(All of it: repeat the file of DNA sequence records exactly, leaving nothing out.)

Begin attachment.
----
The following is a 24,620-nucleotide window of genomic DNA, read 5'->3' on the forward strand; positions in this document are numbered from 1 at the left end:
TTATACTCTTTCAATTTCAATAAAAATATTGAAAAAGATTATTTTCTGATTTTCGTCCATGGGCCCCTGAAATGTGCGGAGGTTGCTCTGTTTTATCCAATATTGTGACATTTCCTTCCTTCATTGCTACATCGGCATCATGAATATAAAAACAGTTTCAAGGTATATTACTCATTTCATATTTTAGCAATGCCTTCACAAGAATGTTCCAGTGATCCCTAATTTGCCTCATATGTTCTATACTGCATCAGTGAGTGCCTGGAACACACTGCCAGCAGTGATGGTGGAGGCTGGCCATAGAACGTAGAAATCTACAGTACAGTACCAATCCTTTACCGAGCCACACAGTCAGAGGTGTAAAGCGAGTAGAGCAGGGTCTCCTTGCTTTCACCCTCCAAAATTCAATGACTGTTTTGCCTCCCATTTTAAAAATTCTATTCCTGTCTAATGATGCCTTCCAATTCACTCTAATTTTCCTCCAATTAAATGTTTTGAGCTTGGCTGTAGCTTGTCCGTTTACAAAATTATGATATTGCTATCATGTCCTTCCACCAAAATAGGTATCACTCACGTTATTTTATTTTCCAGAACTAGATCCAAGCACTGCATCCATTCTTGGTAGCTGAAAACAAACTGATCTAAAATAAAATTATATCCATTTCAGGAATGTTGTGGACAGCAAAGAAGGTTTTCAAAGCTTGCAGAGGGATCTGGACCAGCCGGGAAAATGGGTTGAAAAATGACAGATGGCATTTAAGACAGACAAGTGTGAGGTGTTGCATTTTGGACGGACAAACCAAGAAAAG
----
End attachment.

The following is a 24,620-nucleotide window of genomic DNA, read 5'->3' on the forward strand; positions in this document are numbered from 1 at the left end:
TTATACTCTTTCAATTTCAATAAAAATATTGAAAAAGATTATTTTCTGATTTTCGTCCATGGGCCCCTGAAATGTGCGGAGGTTGCTCTGTTTTATCCAATATTGTGACATTTCCTTCCTTCATTGCTACATCGGCATCATGAATATAAAAACAGTTTCAAGGTATATTACTCATTTCATATTTTAGCAATGCCTTCACAAGAATGTTCCAGTGATCCCTAATTTGCCTCATATGTTCTATACTGCATCAGTGAGTGCCTGGAACACACTGCCAGCAGTGATGGTGGAGGCTGGCCATAGAACGTAGAAATCTACAGTACAGTACCAATCCTTTACCGAGCCACACAGTCAGAGGTGTAAAGCGAGTAGAGCAGGGTCTCCTTGCTTTCACCCTCCAAAATTCAATGACTGTTTTGCCTCCCATTTTAAAAATTCTATTCCTGTCTAATGATGCCTTCCAATTCACTCTAATTTTCCTCCAATTAAATGTTTTGAGCTTGGCTGTAGCTTGTCCGTTTACAAAATTATGATATTGCTATCATGTCCTTCCACCAAAATAGGTATCACTCACGTTATTTTATTTTCCAGAACTAGATCCAAGCACTGCATCCATTCTTGGTAGCTGAAAACAAACTGATCTAAAATAAAATTATATCCATTTCAGGAATGTTGTGGACAGCAAAGAAGGTTTTCAAAGCTTGCAGAGGGATCTGGACCAGCCGGGAAAATGGGTTGAAAAATGACAGATGGCATTTAAGACAGACAAGTGTGAGGTGTTGCATTTTGGACGGACAAACCAAGAAAAG